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'[EE] LM741 single supply operation.'
2017\12\02@065328 by James Burkart

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Over on reddit (r/AskElectronics) a guy was having troubles getting a
circuit to work. His problem was that he was using an LM741 with a single
5V supply and expecting it to operate near the rails. Everyone was helpful
and explains the 741's limitations and suggested another opamp. But I took
issue with what another redditer said, that the LM741 was not designed for
single supply operation. The following was the discussion that followed. Am
I just completely wrong?



Me: I wouldn't say that it's "not designed" for single supply operation.
Just gotta know that it's not a rail to rail opamp and so in single supply
operation it's output can never reach 0V, which happens to be it's negative
rail potential.

Him: It's actually not designed for operation from a single power supply.
Not my  opinion it's straight from the Fairchild specification sheet.  In
fact it kinda, sorta, operates with a single power supply but will not
perform as specified.

Me: Where in the Fairchild spec sheet does it say that?

Him: The operating conditions for all tabular data and for every graph
stipulates split supply operation.

You won't find a any reference to single supply operation on any spec sheet
for the 741 from any manufacturer.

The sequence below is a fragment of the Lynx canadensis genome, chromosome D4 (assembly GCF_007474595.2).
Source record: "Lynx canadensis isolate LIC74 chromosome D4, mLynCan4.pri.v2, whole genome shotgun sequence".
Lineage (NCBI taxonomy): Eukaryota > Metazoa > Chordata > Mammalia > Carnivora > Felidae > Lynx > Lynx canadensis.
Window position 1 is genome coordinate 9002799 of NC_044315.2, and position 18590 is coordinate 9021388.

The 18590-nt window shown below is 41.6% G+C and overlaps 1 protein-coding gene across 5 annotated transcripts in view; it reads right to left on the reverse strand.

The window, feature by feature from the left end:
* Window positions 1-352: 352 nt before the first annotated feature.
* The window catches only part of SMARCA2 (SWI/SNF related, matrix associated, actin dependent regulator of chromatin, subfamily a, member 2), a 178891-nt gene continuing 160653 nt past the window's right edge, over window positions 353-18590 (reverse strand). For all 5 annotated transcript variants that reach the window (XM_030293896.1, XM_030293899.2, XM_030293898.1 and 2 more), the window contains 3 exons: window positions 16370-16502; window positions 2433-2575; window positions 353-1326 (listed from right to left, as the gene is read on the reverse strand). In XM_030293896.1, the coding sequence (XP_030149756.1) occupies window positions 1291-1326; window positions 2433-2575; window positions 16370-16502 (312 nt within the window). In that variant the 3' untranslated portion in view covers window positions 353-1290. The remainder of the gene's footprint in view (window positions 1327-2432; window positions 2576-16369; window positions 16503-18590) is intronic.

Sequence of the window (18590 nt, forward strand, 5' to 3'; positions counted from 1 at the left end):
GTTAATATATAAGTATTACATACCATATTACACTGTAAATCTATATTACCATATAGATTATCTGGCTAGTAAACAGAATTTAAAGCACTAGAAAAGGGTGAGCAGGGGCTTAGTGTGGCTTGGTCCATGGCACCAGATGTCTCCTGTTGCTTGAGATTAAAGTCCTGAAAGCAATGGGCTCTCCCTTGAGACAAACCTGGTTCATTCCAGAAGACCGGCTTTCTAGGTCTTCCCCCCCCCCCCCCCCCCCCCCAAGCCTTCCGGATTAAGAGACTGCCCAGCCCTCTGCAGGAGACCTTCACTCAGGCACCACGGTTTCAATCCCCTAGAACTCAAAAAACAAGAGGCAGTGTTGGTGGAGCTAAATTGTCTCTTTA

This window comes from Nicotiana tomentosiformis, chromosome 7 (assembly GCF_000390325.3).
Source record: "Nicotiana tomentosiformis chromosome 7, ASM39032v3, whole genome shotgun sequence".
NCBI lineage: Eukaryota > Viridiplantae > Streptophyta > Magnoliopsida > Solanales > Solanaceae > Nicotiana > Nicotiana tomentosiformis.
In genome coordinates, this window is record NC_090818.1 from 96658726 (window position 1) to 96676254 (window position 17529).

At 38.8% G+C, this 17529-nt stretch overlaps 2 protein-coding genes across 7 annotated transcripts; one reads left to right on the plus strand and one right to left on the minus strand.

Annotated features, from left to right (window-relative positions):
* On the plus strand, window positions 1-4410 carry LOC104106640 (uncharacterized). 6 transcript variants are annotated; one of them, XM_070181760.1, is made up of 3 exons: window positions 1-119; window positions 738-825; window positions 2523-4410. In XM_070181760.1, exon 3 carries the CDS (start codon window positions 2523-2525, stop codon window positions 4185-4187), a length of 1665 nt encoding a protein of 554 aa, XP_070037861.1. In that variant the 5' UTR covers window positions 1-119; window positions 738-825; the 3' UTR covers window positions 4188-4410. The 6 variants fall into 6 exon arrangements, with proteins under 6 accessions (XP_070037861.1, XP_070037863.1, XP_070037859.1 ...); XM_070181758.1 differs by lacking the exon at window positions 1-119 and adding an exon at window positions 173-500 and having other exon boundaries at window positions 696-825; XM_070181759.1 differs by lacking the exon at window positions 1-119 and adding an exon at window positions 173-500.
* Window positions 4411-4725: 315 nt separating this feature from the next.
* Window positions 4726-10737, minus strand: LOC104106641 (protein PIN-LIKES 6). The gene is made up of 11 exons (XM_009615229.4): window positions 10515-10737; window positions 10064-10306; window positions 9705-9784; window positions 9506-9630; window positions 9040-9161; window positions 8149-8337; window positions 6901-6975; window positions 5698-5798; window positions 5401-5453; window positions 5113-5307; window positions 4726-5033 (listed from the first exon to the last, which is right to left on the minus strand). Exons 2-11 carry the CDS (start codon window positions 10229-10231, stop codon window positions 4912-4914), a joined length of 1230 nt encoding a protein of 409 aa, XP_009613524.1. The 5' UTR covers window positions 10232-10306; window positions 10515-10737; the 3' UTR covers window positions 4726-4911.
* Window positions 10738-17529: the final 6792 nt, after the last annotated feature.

A single supply op amp is specifically designed to have a common-mode range
which extends all the way to the ground.  Its output stage is usually
designed to swing close to ground.  The 741 does not incorporate either of
these design attributes.

Me: There is no ground pin on the 741 so the amp isn't even aware of where
ground is. Single supply or split supply, the thing works exactly how it's
supposed to. Obviously one needs to design the circuit to operate within
the capabilities of the components used, so if the designer needs the amp's
output to swing negative then he's obviously going to use a split supply.
But if he doesn't need the output of the amp to drop below 2V, or his
circuit requirements allows him to float his ground, then unless another
part of the circuit requires a split supply, there is no need to use a
split supply, and the 741 will work exactly to spec, assuming all else in
the circuit design is correct.